Differences in Consistency and Texture
The first difference most people notice has to do with overall appearance. Jams tend to look somewhat chunky even in the jar, and it is often possible to see pieces of fruit or tiny seeds in the spread. Most of the time, this is desirable; the main idea behind jams is to preserve the fresh flavor of a fruit, berry, or vegetable, and the best way to do this is often to include whole slices or segments.
Jellies almost never contain chunks and tend to have a very even, uniform consistency. They taste like fruit, but rarely ever contain it. Jelly will usually spread very evenly, and often has a translucent appearance. Some people describe it as a sort of sweetened, solidified juice.
The difference between jam and jelly appearance usually traces pretty directly to differences in ingredients. Jam makers usually begin by mixing fruits, berries, or other produce with sugar, and then they heat everything up until the mixture forms a thick syrup. Jellies, on the other hand, almost always begin with juice. Cooks simmer fruit or other extracts with sugar and a number of jelling agents until the mixture “sets up” or solidifies.
Juices and whole fruits are usually related, but lead to very different outcomes where preserves are concerned. A jam made from strawberries, for example, may taste similar to a jelly made from strawberry juice, but the jam will usually contain actual pieces of the berry whereas the jelly will not. The jam will also usually have a bit more tartness thanks to the fruit’s presence.
Another difference between jam and jelly has to do with how, exactly, cooks get things to set up. Most fruits contain a lot of natural pectin, which is a cell tissue that acts as a thickening agent. Pectin is what gives jams and jellies their gelled consistency, but how it gets into the mix is where things diverge. Fruits typically release pectin when heated, which means than jams often don’t need much, if any, added. Juices, on the other hand, rarely contain any natural thickeners. Making jelly almost always requires the addition of commercially processed pectin.
Sugar content also usually varies between the two. Jams need some sugar to help the pectin release, but not nearly as much as most jellies. In part this is because whole fruits contain a lot of natural sugars that juices simply don’t have.
Jams and jellies are interchangeable in many recipes, and both are very popular as a spread for sandwiches and bread. Still, there are times when one is a better choice than the other. Bakers often choose fruit jams rather than jellies to use between layers of cake or as an ingredient in cookies, for instance. Its chunky texture often adds a lot of interest, and jelly used in these ways might simply absorb into the other ingredients. Jelly is often preferred as a filling for things like pastries, though, and things like jelly-filled croissants and donuts are popular in many places. Its uniform texture also makes jelly a key ingredient in many meat glazes, salad dressings, and other sauces. Jelly made from the juice of mint leaves is commonly paired with lamb, for example, and fruit jellies can be used to add subtle flavor to a variety of different dishes.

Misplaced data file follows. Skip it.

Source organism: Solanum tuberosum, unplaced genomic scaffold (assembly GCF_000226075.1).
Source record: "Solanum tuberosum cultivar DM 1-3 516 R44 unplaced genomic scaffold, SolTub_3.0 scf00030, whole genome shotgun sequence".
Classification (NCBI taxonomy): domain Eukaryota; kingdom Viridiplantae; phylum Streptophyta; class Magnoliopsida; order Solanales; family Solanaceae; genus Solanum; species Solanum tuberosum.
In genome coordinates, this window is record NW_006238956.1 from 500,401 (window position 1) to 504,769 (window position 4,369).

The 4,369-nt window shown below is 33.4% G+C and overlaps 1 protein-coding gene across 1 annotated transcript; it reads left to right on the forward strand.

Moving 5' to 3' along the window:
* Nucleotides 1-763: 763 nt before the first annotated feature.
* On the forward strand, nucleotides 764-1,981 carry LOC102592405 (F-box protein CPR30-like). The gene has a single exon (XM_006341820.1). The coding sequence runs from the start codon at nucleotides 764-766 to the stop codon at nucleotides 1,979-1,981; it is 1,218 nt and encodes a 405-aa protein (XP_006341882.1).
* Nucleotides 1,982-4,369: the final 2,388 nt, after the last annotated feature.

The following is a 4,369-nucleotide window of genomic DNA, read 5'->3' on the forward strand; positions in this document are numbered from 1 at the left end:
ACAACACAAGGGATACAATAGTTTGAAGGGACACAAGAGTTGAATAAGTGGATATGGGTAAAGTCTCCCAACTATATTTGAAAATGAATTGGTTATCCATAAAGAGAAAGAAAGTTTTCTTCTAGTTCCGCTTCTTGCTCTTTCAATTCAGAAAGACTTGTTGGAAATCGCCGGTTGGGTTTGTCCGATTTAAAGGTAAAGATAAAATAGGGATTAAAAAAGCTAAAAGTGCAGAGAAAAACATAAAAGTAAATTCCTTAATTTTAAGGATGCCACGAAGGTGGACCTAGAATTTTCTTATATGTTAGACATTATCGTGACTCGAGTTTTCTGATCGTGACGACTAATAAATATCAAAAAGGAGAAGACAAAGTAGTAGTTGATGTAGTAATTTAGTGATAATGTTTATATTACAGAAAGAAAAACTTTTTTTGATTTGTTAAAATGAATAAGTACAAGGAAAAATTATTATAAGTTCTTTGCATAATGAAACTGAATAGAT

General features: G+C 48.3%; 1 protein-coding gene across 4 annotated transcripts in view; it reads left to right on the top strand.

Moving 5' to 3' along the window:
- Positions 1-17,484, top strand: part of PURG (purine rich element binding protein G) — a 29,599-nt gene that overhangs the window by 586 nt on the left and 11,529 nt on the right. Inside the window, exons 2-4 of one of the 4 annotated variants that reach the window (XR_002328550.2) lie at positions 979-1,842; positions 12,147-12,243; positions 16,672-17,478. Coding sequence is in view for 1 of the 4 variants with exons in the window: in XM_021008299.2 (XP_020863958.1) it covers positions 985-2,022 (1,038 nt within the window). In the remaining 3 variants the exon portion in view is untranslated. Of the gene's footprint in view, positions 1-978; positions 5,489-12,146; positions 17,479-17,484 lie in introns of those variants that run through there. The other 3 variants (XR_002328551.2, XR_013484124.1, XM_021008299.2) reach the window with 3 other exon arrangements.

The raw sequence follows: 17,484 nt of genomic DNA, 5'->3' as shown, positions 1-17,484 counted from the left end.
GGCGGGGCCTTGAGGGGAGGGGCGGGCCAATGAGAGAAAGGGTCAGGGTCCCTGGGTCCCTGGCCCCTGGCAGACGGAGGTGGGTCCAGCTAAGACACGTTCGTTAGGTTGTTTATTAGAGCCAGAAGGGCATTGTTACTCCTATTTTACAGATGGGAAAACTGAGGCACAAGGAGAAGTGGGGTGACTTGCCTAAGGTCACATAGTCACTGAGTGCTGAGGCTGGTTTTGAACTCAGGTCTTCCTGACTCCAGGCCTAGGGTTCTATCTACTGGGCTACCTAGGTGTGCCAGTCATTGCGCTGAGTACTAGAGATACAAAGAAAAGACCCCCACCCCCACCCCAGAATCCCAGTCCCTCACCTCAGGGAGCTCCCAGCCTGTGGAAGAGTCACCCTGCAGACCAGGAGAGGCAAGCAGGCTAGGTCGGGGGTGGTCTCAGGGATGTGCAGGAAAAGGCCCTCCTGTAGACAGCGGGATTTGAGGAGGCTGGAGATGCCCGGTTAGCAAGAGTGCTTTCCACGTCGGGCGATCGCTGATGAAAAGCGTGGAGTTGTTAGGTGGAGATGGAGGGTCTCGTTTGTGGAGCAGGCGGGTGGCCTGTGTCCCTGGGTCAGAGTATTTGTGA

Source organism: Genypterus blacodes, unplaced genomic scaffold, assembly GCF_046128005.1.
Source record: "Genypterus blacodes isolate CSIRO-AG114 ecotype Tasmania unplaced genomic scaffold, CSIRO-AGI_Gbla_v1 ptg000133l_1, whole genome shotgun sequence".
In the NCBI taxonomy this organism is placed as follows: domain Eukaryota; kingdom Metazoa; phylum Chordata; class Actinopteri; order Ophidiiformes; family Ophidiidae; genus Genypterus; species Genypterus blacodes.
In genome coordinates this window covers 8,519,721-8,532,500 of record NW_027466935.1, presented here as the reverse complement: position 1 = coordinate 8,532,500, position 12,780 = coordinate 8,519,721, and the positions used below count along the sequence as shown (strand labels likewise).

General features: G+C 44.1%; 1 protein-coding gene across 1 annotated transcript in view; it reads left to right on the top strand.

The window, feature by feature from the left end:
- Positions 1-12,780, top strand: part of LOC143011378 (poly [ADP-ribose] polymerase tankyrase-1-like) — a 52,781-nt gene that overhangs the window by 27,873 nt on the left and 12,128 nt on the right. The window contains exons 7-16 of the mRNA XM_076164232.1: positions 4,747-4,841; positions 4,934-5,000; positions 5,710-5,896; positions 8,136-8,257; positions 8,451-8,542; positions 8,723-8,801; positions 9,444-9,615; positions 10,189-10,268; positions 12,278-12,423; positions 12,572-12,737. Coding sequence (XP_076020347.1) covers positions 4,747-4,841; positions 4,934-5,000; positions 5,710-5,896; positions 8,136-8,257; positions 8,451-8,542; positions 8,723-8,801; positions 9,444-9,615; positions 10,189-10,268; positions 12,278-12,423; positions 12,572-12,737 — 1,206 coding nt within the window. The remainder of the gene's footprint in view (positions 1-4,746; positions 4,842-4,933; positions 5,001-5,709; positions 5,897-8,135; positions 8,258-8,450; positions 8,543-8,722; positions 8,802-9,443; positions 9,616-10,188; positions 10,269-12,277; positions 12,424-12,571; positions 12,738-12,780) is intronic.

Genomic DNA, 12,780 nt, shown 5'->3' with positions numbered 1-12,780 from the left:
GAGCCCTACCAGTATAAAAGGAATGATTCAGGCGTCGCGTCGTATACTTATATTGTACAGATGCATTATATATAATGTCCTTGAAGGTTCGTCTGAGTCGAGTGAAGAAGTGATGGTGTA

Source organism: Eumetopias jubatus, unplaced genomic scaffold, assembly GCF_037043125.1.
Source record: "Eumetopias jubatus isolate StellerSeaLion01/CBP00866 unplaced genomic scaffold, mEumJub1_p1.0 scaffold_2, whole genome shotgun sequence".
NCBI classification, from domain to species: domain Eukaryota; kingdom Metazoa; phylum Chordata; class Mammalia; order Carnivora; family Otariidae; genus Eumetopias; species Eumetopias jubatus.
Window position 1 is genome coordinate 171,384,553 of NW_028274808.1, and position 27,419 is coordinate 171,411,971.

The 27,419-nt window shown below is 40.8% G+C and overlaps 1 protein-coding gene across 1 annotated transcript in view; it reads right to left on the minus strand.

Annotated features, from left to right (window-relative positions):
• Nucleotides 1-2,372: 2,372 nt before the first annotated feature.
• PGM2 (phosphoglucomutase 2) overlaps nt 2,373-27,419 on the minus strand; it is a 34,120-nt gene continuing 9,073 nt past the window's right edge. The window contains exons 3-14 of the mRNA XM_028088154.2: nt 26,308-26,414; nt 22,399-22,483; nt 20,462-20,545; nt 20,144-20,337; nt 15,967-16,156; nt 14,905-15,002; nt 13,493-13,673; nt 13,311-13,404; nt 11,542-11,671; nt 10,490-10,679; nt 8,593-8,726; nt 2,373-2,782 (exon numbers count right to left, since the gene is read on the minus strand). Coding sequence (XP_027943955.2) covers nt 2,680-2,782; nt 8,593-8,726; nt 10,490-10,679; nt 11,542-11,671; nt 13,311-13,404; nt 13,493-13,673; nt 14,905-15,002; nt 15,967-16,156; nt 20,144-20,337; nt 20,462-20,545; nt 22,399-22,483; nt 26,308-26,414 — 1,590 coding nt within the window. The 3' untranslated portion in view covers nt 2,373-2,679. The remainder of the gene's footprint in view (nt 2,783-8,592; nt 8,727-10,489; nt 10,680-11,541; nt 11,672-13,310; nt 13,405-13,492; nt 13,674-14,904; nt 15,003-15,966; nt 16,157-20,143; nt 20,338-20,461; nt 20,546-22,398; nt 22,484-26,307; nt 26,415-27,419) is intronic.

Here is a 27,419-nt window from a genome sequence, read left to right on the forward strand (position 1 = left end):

Calculating the specific nutritional information for jams and jellies is nearly impossible without knowing what each contains; a lot changes based on the type of fruit at issue, as well as how much sugar has been added in. In general, though, jams tend to have more helpful vitamins and minerals than jellies for no other reason than that they actually contain actual pieces of produce. Whole foods are almost always more nutritious than juices.
Consumers must usually also watch out for additives and preservatives. Many of the jams and jellies made for the commercial marketplace contain a lot of artificial ingredients and preservatives. Some improve the natural jelling process, while others help lengthen shelf life or brighten color. These sorts of additions tend to alter overall healthfulness, usually for the worse.
Other Types of Preserves
Jams and jellies tend to be quite different when it comes to how where they fit on the spectrum of other fruit preserves, too. Marmalades are jam-like reductions of primarily citrus fruits, for instance, and chutneys are often described as jams that are filled with a balance of sweet and savory ingredients, usually including a number of spices. Fruit butters usually fall somewhere in the middle; these preserves usually include mashed fruit that has been blended to an even consistency that is more jelly-like. The key ingredients are often quite similar across the board, but how those ingredients are processed and handled is usually where the major differences lie.